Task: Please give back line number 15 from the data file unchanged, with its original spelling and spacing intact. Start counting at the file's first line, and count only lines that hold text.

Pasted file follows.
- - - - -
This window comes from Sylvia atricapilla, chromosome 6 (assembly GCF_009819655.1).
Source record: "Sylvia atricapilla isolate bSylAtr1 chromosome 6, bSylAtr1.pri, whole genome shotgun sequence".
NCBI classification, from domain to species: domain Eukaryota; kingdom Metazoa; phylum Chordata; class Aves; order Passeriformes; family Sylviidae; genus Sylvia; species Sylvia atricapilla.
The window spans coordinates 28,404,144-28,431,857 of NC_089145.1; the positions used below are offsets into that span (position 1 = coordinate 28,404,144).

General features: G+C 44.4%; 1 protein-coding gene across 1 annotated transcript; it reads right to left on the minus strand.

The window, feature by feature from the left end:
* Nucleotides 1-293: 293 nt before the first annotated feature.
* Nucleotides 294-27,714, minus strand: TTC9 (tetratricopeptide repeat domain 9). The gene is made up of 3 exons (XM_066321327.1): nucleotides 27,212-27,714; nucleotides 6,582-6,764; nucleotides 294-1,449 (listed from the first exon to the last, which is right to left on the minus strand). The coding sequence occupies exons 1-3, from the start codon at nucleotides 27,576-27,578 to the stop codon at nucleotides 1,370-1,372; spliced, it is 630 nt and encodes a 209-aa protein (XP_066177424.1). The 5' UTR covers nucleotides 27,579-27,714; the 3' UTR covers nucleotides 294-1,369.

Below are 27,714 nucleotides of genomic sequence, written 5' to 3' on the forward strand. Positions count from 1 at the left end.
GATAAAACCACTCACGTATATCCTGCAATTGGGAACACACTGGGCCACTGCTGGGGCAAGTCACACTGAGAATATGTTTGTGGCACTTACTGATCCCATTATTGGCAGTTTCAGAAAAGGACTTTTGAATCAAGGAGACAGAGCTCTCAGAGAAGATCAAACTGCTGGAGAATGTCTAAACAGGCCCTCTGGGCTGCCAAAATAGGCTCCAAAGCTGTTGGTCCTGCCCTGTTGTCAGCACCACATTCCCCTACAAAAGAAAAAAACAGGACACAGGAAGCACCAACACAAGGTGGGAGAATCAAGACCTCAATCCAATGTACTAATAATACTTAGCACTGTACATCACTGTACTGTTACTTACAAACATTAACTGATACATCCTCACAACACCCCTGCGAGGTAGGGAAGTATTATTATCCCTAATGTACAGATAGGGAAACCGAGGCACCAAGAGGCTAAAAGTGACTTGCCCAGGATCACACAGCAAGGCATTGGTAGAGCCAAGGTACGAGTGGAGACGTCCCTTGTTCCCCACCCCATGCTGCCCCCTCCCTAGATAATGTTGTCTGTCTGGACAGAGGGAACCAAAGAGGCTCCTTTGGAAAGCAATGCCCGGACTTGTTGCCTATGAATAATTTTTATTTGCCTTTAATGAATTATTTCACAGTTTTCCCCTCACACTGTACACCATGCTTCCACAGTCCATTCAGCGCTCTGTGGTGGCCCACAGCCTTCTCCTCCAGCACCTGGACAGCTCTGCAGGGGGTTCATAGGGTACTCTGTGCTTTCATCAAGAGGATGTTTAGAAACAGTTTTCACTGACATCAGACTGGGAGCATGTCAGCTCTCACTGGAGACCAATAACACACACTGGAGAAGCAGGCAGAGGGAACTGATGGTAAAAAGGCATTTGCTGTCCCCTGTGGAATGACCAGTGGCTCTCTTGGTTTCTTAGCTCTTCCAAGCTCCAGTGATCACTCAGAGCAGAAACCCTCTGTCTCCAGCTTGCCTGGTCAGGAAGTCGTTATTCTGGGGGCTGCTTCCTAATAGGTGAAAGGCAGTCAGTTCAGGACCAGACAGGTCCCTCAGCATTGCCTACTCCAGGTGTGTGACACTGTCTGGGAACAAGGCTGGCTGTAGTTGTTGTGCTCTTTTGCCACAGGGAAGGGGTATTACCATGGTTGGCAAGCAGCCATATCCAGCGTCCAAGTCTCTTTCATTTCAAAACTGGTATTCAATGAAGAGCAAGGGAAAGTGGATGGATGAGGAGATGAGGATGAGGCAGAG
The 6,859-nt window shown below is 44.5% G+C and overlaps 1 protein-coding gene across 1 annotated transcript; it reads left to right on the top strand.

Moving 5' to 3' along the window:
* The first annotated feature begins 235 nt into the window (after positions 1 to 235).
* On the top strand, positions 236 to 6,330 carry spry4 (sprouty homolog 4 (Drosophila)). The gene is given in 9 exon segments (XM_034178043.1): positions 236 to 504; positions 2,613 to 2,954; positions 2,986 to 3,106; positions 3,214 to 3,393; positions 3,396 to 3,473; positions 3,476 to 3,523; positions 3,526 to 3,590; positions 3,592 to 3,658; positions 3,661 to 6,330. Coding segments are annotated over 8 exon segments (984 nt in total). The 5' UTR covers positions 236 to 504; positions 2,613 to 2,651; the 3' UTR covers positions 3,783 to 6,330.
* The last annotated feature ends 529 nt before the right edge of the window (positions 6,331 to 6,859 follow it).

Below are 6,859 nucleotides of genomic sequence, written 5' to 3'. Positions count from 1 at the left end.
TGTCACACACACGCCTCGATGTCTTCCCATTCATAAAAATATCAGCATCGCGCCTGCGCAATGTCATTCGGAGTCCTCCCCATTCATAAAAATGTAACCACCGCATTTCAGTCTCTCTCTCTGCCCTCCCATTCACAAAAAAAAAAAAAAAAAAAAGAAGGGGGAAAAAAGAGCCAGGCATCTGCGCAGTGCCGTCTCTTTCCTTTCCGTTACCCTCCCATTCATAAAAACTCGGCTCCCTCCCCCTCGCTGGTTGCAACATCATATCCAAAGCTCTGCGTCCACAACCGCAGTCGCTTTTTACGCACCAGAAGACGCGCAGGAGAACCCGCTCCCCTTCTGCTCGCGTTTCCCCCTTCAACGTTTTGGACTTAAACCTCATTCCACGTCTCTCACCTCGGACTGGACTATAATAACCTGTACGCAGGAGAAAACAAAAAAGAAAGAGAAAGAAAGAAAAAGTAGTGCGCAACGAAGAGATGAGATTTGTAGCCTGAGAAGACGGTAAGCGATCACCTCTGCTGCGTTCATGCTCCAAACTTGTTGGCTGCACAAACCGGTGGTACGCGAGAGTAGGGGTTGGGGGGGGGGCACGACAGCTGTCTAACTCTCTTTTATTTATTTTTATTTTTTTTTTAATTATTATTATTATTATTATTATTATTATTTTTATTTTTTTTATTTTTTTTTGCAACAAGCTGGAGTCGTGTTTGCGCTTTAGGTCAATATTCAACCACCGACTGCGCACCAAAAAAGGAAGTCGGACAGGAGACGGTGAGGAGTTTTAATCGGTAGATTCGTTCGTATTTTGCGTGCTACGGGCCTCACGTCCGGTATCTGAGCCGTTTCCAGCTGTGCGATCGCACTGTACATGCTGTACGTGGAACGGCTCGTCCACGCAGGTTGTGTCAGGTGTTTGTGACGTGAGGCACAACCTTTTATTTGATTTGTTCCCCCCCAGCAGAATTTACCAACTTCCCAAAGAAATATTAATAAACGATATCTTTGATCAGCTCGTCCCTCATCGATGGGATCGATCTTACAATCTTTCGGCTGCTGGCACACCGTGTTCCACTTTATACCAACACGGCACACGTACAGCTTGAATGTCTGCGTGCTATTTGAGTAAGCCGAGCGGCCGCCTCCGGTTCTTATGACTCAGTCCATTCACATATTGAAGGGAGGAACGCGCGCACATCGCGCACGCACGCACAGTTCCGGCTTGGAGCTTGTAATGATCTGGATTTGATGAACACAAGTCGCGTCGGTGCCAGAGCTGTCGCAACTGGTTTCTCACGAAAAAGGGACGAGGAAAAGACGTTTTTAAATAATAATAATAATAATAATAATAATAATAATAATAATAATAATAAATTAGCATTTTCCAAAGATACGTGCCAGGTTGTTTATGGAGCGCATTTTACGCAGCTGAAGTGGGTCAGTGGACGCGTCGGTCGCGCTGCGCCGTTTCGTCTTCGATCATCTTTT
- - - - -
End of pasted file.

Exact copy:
* The last annotated feature ends 529 nt before the right edge of the window (positions 6,331 to 6,859 follow it).